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Harvard Law Review/Volume 1/Issue 7/Correspondence

< Harvard Law Review‎ | Volume 1‎ | Issue 7
CORRESPONDENCE.

THE JUSTICE OF PRIVATE PROPERTY IN LAND.
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Cambridge, Mass.

In the January number of the Harvard Law Review Mr. Samuel B. Clarke reviews, from a judicial stand-point, Henry George’s doctrine concerning land, reaching the conclusion that the ownership of land by private individuals is unjust. The object of this paper is to test the soundness of the reasoning through which this conclusion is reached.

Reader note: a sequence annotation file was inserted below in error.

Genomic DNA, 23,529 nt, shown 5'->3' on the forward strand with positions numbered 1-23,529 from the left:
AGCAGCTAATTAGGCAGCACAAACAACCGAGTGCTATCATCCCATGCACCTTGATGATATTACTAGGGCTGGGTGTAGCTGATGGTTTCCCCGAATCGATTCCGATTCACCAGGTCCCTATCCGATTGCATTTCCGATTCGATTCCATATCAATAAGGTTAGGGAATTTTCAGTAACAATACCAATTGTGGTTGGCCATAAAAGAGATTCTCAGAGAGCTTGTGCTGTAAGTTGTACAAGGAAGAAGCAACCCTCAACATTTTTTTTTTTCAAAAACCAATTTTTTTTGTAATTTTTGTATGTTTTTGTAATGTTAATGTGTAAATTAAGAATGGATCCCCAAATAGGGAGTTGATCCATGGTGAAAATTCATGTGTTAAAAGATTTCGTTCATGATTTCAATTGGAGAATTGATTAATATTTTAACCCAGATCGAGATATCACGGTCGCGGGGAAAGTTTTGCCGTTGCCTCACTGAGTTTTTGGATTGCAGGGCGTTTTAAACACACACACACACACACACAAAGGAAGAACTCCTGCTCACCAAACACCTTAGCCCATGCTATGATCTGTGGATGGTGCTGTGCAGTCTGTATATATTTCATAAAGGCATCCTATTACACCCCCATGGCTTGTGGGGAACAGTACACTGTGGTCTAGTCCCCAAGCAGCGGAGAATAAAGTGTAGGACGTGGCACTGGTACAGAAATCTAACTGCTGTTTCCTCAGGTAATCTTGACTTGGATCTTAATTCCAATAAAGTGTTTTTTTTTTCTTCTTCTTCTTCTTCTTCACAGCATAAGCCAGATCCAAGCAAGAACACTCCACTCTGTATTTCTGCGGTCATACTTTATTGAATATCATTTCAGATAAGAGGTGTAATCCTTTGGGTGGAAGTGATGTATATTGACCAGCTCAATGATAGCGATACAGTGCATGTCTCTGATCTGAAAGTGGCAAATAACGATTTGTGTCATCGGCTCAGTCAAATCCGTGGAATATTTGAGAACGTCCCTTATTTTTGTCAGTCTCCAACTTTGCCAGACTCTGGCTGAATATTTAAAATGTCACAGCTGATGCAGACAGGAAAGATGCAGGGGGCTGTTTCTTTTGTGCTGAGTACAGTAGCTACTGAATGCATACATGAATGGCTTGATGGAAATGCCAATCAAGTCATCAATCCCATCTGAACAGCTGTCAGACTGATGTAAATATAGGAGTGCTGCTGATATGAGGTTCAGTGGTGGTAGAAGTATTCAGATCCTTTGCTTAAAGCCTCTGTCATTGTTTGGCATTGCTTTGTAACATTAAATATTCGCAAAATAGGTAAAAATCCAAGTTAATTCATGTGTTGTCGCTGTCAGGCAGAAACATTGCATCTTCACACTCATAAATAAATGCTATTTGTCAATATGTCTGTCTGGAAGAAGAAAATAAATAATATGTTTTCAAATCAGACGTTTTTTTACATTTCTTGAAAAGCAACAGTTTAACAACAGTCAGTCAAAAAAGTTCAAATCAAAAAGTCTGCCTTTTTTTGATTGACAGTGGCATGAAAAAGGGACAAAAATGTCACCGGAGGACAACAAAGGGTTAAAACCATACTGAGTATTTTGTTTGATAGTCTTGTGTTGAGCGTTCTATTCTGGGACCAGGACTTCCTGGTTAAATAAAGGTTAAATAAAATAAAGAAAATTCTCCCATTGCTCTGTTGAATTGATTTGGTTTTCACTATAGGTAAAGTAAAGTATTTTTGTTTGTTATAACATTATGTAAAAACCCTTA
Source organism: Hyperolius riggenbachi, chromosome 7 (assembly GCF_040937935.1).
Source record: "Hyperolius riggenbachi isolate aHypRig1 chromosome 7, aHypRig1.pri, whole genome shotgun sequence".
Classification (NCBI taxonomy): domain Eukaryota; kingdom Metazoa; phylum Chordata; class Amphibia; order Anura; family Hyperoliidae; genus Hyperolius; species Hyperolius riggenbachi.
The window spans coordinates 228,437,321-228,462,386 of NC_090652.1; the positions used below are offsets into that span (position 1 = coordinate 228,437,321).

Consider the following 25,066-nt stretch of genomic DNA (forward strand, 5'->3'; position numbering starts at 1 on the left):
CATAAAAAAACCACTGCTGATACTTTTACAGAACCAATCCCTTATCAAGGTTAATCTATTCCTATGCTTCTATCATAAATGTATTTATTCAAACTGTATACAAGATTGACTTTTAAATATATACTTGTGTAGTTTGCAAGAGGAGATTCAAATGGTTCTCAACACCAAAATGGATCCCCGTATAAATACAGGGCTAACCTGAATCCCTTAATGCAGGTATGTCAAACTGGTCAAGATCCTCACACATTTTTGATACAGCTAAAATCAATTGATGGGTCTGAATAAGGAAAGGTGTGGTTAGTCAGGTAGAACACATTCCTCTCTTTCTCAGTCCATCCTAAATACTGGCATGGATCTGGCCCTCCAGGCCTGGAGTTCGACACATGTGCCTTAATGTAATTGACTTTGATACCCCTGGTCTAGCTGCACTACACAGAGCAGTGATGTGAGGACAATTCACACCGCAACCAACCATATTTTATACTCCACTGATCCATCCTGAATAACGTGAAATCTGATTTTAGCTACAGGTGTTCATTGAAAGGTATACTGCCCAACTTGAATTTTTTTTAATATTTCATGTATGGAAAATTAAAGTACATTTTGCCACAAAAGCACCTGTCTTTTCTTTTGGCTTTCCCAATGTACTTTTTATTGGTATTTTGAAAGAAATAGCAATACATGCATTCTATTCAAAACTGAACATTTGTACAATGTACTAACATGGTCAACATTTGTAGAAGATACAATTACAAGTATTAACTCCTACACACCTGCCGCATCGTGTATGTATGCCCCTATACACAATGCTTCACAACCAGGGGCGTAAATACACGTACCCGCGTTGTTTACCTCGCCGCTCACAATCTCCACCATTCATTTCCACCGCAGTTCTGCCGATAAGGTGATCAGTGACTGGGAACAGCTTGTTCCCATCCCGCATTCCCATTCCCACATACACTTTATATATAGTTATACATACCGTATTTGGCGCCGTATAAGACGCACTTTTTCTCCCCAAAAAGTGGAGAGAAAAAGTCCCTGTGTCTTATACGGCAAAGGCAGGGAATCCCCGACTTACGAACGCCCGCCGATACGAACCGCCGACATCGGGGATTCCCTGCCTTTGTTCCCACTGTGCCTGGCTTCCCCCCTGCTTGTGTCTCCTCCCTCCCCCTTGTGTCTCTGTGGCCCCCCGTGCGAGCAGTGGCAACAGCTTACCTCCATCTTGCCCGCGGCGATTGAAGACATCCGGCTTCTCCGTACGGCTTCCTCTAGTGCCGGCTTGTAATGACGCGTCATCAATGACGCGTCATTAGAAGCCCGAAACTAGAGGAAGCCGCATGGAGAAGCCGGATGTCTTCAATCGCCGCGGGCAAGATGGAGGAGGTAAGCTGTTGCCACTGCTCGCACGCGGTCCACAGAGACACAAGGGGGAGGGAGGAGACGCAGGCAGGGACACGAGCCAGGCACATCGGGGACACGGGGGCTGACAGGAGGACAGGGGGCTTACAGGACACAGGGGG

Mr. George’s primary propositions, as expressed by Mr. Clarke, are not to be disputed. Few will attempt to deny that “each human being, as against all others, and, so far as interference with him by them is concerned, is entitled to himself, to his life, to his liberty, to the fruits of his exertions, to the pursuit of happiness, subject only to the equal correlative rights of every other human being.” Our laws recognize the right of an unborn babe to life, and seek to protect it from violence, even though it be the parents who threaten it. To protect life, liberty, and property, laws are framed, and that such laws may be made and enforced, government is necessary. As a government succeeds or fails in securing to those under its jurisdiction these fundamental rights, it is strong or weak; and, to a marked failure, the natural sequence is a revolution. When an institution is found to be repugnant to the natural rights of individuals, the government or the people, who are the source of government, may abolish that institution. If private property in land is adverse to natural rights the American people, who have for this reason already abolished property in slaves, may abolish property in land. Starting, then, from this common ground, let us follow George’s chain of argument, as Mr. Clarke gives it, and see if it contains no unsound link.